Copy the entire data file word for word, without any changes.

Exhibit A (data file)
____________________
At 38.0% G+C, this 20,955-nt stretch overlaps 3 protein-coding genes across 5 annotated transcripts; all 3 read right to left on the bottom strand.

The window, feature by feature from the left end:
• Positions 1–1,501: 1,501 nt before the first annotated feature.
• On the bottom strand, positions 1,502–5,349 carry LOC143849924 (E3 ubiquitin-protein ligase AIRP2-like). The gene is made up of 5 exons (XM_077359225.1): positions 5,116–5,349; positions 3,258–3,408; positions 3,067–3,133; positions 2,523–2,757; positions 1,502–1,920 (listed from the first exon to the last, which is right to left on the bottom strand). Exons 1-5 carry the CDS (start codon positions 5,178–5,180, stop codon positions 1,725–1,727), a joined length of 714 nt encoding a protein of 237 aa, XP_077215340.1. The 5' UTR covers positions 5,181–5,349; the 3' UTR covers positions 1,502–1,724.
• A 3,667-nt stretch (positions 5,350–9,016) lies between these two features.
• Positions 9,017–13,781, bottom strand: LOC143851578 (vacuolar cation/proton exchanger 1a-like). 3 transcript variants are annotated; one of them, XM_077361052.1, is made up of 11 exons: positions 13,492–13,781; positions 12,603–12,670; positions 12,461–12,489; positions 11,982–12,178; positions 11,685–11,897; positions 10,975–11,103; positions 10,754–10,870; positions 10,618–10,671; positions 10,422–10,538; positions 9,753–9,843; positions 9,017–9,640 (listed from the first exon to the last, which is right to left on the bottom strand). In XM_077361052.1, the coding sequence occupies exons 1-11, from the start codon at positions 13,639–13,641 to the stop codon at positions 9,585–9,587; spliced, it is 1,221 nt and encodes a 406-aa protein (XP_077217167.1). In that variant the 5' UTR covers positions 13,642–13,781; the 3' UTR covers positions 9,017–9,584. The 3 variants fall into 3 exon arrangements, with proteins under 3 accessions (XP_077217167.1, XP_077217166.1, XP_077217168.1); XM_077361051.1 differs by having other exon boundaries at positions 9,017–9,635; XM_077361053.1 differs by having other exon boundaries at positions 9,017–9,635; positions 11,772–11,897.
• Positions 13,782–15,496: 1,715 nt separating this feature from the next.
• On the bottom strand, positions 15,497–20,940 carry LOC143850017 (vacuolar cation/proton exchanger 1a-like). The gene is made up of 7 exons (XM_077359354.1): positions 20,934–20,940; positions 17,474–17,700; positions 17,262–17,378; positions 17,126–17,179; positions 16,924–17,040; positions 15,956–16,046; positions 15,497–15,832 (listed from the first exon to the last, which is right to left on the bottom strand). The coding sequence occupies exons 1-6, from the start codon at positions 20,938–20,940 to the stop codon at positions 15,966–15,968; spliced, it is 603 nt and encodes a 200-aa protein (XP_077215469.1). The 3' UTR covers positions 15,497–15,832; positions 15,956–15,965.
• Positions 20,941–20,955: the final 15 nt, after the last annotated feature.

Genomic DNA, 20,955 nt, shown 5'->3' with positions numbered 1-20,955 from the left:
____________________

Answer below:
At 38.0% G+C, this 20,955-nt stretch overlaps 3 protein-coding genes across 5 annotated transcripts; all 3 read right to left on the bottom strand.

The window, feature by feature from the left end:
• Positions 1–1,501: 1,501 nt before the first annotated feature.
• On the bottom strand, positions 1,502–5,349 carry LOC143849924 (E3 ubiquitin-protein ligase AIRP2-like). The gene is made up of 5 exons (XM_077359225.1): positions 5,116–5,349; positions 3,258–3,408; positions 3,067–3,133; positions 2,523–2,757; positions 1,502–1,920 (listed from the first exon to the last, which is right to left on the bottom strand). Exons 1-5 carry the CDS (start codon positions 5,178–5,180, stop codon positions 1,725–1,727), a joined length of 714 nt encoding a protein of 237 aa, XP_077215340.1. The 5' UTR covers positions 5,181–5,349; the 3' UTR covers positions 1,502–1,724.
• A 3,667-nt stretch (positions 5,350–9,016) lies between these two features.
• Positions 9,017–13,781, bottom strand: LOC143851578 (vacuolar cation/proton exchanger 1a-like). 3 transcript variants are annotated; one of them, XM_077361052.1, is made up of 11 exons: positions 13,492–13,781; positions 12,603–12,670; positions 12,461–12,489; positions 11,982–12,178; positions 11,685–11,897; positions 10,975–11,103; positions 10,754–10,870; positions 10,618–10,671; positions 10,422–10,538; positions 9,753–9,843; positions 9,017–9,640 (listed from the first exon to the last, which is right to left on the bottom strand). In XM_077361052.1, the coding sequence occupies exons 1-11, from the start codon at positions 13,639–13,641 to the stop codon at positions 9,585–9,587; spliced, it is 1,221 nt and encodes a 406-aa protein (XP_077217167.1). In that variant the 5' UTR covers positions 13,642–13,781; the 3' UTR covers positions 9,017–9,584. The 3 variants fall into 3 exon arrangements, with proteins under 3 accessions (XP_077217167.1, XP_077217166.1, XP_077217168.1); XM_077361051.1 differs by having other exon boundaries at positions 9,017–9,635; XM_077361053.1 differs by having other exon boundaries at positions 9,017–9,635; positions 11,772–11,897.
• Positions 13,782–15,496: 1,715 nt separating this feature from the next.
• On the bottom strand, positions 15,497–20,940 carry LOC143850017 (vacuolar cation/proton exchanger 1a-like). The gene is made up of 7 exons (XM_077359354.1): positions 20,934–20,940; positions 17,474–17,700; positions 17,262–17,378; positions 17,126–17,179; positions 16,924–17,040; positions 15,956–16,046; positions 15,497–15,832 (listed from the first exon to the last, which is right to left on the bottom strand). The coding sequence occupies exons 1-6, from the start codon at positions 20,938–20,940 to the stop codon at positions 15,966–15,968; spliced, it is 603 nt and encodes a 200-aa protein (XP_077215469.1). The 3' UTR covers positions 15,497–15,832; positions 15,956–15,965.
• Positions 20,941–20,955: the final 15 nt, after the last annotated feature.

Genomic DNA, 20,955 nt, shown 5'->3' with positions numbered 1-20,955 from the left: